When we touch the cross, we put our finger on the pulse of the universe. We touch something that is warm, alive, and vital. Yet it is also holy, arguably the holiest ground of all. With that in mind, I invite us to take off our sandals and approach the cross in reverence, awe, and humility.
In an effort to help us appreciate the suffering Jesus endured in redeeming us, people sometimes do what the writers of the New Testament didn’t do—they go into graphic detail about the flogging of Jesus prior to His crucifixion. The New Testament writers didn’t need to do this because the people they wrote to understood this—it was part of their world. It’s done today because we aren’t familiar with the practice. So that’s a good thing.
What isn’t a good thing is that sometimes a line is crossed. The flogging is embellished and exaggerated to the point that an attempt is made to show that Jesus was beaten to the point of being near death, as in the movie, The Passion of the Christ.
This simply isn’t true for several reasons.
- First of all, it was never the purpose of flogging to put a person near death. If it did so, it was accidental rather than intentional because if a person was at the point of death after flogging, it defeated the whole point of crucifixion—to inflict a prolonged period of suffering and humiliation upon them before death so everyone could see what happened when someone dared to oppose Rome. Flogging prepared a person for crucifixion in that it broke their will, crushed their spirit, and extinguished any remaining hope they might have had.
- This dovetails with the fact that the gospel writers do not go into any detail concerning Jesus’ flogging. The significance of that is that it means the flogging Jesus received was what was usually experienced by any person on their way to crucifixion.
- Ed Wharton in his book, Christianity: A Clear Case of History, offers several helpful insights:
- He points out that when Joseph of Arimathea went to Pilate to ask for the body of Jesus, Pilate was surprised to hear He was dead so soon and had the centurion confirm it (Mark 15:44). This is significant because if Pilate didn’t personally witness the flogging of Jesus, he at least saw Christ soon afterwards (John 19:1-5). If Jesus was near death after His flogging, then Pilate wouldn’t have been surprised that His death happened so quickly! But He wasn’t and Pilate was so surprised he had to confirm Jesus’ death through the centurion.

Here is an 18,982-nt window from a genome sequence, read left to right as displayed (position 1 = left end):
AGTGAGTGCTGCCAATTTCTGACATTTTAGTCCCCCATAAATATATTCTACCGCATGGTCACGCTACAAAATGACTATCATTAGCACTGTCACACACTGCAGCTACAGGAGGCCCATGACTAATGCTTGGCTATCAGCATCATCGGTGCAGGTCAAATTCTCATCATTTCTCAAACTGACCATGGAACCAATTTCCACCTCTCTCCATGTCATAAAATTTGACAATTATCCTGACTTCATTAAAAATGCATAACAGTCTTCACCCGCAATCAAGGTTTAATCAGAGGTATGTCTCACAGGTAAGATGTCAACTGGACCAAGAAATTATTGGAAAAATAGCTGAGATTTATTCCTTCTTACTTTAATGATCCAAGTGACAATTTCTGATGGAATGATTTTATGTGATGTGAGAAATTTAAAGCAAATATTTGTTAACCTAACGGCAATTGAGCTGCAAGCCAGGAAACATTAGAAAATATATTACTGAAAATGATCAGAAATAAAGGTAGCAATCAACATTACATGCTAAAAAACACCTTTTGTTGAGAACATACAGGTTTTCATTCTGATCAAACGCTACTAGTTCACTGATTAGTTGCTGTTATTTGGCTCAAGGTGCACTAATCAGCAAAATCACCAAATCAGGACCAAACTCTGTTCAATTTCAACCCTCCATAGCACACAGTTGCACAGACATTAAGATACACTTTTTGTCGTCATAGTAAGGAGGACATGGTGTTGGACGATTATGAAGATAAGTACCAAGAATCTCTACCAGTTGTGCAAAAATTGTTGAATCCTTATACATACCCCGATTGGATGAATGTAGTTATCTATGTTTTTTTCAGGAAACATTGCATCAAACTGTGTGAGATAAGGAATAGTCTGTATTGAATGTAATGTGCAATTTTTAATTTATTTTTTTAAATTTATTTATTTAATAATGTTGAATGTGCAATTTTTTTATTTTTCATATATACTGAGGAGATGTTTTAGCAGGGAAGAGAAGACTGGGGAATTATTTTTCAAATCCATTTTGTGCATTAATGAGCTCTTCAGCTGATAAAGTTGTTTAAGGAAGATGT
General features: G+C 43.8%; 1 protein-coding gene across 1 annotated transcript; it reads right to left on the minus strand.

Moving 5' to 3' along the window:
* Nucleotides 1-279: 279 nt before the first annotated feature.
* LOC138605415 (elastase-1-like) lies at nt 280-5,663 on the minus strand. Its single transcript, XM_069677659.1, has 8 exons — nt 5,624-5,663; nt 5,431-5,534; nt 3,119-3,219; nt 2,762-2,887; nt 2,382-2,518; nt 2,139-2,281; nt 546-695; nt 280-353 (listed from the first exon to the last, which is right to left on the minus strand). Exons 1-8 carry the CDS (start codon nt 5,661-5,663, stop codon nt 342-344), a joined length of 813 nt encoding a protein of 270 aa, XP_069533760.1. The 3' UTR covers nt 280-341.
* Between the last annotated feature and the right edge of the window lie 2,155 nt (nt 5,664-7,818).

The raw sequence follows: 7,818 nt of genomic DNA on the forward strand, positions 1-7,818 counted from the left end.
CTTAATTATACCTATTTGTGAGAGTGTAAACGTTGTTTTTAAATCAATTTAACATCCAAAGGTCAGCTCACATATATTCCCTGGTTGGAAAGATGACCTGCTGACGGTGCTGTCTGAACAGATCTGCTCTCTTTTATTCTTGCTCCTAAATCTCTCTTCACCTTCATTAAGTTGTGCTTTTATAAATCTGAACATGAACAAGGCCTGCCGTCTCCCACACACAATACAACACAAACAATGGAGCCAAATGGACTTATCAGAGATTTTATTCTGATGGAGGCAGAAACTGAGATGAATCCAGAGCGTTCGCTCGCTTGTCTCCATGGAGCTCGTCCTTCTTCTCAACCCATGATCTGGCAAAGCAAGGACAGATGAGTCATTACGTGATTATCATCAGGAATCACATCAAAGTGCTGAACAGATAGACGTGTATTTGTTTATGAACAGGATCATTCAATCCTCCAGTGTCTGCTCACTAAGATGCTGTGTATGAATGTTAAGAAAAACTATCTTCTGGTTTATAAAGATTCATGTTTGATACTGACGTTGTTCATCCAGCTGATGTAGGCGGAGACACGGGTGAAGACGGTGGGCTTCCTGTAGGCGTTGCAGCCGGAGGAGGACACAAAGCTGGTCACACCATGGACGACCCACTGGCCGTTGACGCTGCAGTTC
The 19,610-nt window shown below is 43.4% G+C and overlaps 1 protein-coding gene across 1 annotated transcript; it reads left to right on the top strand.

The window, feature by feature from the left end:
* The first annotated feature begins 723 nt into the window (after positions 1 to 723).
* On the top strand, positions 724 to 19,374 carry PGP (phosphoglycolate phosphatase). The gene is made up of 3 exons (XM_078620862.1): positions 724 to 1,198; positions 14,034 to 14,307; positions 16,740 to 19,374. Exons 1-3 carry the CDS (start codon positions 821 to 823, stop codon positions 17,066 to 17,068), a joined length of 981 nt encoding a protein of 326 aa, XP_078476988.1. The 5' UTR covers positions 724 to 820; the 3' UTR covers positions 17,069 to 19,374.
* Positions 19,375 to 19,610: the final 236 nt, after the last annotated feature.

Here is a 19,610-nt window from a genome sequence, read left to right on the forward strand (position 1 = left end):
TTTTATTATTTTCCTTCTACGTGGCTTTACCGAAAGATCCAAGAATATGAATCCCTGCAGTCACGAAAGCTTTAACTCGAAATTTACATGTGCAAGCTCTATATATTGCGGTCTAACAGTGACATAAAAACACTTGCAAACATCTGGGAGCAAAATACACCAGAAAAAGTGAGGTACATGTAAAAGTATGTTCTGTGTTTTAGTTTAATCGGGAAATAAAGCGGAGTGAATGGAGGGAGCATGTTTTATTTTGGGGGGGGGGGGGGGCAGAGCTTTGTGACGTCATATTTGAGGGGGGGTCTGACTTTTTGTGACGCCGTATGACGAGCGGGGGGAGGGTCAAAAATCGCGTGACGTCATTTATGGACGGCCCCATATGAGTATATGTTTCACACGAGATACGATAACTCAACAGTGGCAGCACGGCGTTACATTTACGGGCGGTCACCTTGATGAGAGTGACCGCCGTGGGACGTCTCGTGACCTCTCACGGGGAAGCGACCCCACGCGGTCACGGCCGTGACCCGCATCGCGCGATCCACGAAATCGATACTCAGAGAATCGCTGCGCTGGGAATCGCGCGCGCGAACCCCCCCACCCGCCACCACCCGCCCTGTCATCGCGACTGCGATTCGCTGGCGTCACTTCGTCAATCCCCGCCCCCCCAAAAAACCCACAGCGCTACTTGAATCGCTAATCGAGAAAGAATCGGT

We need to be locked in on this, because the next truth could be misconstrued as supporting the idea that Jesus was near death after His flogging. What is that truth?
- Jesus died after just six hours on the cross (Mark 15:25, 33-37). Killing time on a cross was usually somewhere between 36 and 72 hours. The cause of death wasn’t loss of blood —it was a combination of exposure, exhaustion, and asphyxiation. Again, that was the point of crucifixion—for death to be slow in coming so the intense suffering might be extended. Yet Christ’s death happened much more quickly than usual—hence Pilates’ surprise.
- The two rebels who were crucified with Jesus also provide us with some important confirming evidence. There’s no reason to believe they weren’t flogged as Jesus was, but they were certainly no where near death afterwards either. On a different line, they are still alive after Jesus has died and their legs had to be broken to speed their deaths. We have no reason to believe that Jesus was crucified in a different manner than them. A good question to ask is, Why didn’t this have to be done with Jesus?
So what have we said so far? Two things: Christ’s flogging didn’t leave Him at or near the point of death and yet . . . Jesus nonetheless died in relatively little time. We know from an eyewitness (Pilate) that Jesus wasn’t near death after His flogging, so why did His death occur so quickly?
In all of this, there is no attempt to minimize the sufferings of Jesus—but rather to redirect our thinking to what the N.T. writers point us toward in understand the agony of the cross.